Treasuries snapped a three-day rally after a government report showed the economy added the most jobs last month since 2012, a sign that economic growth is poised to accelerate as the Federal Reserve pares monthly bond-buying and considers when to raise interest rates.
U.S. 10-year note yields rose as the unemployment rate fell to 6.3 percent, the lowest level since September 2008. The central bank said April 30 that “growth in economic activity has picked up recently.” Thirty-year bond yields fell to a 10-month low yesterday as weaker-than-forecast economic signals before the jobs report led traders to unwind hedges against higher interest rates.
“It’s positive, and the Fed’s call may be correct,” said Richard Schlanger, who helps invest $20 billion in fixed-income securities as vice president at Pioneer Investments in Boston. “We’re locked in this trading range, but we’re going to be testing the upper range” for yields, he said.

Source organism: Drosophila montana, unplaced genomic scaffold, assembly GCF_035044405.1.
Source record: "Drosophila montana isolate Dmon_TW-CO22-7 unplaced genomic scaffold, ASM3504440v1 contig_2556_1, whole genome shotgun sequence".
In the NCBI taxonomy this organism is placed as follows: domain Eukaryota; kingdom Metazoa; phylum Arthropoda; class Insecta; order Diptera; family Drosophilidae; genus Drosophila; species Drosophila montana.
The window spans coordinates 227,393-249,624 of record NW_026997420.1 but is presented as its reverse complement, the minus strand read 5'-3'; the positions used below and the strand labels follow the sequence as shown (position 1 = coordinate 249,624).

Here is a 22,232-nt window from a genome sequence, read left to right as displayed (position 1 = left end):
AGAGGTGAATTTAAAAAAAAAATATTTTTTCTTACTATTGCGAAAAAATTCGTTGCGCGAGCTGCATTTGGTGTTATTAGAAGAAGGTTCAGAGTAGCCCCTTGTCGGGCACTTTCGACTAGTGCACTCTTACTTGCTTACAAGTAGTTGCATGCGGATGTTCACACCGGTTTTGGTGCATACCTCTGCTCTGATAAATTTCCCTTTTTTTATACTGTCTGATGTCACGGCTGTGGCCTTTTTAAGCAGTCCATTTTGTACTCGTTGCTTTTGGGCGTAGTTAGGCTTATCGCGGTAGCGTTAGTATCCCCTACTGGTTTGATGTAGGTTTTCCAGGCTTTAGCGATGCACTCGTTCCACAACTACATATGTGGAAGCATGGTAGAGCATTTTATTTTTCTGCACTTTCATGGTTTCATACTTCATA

Benchmark 10-year yields rose seven basis points, or 0.07 percentage point, to 2.69 percent as of 8:44 a.m. New York time, based on Bloomberg Bond Trader data. The 2.75 percent note due February 2024 dropped 19/32, or $5.94 per $1,000 face amount, to 100 18/32.
Thirty-year bond yields added four basis points to 3.45 percent, after touching 3.40 percent yesterday, the lowest level since June 20.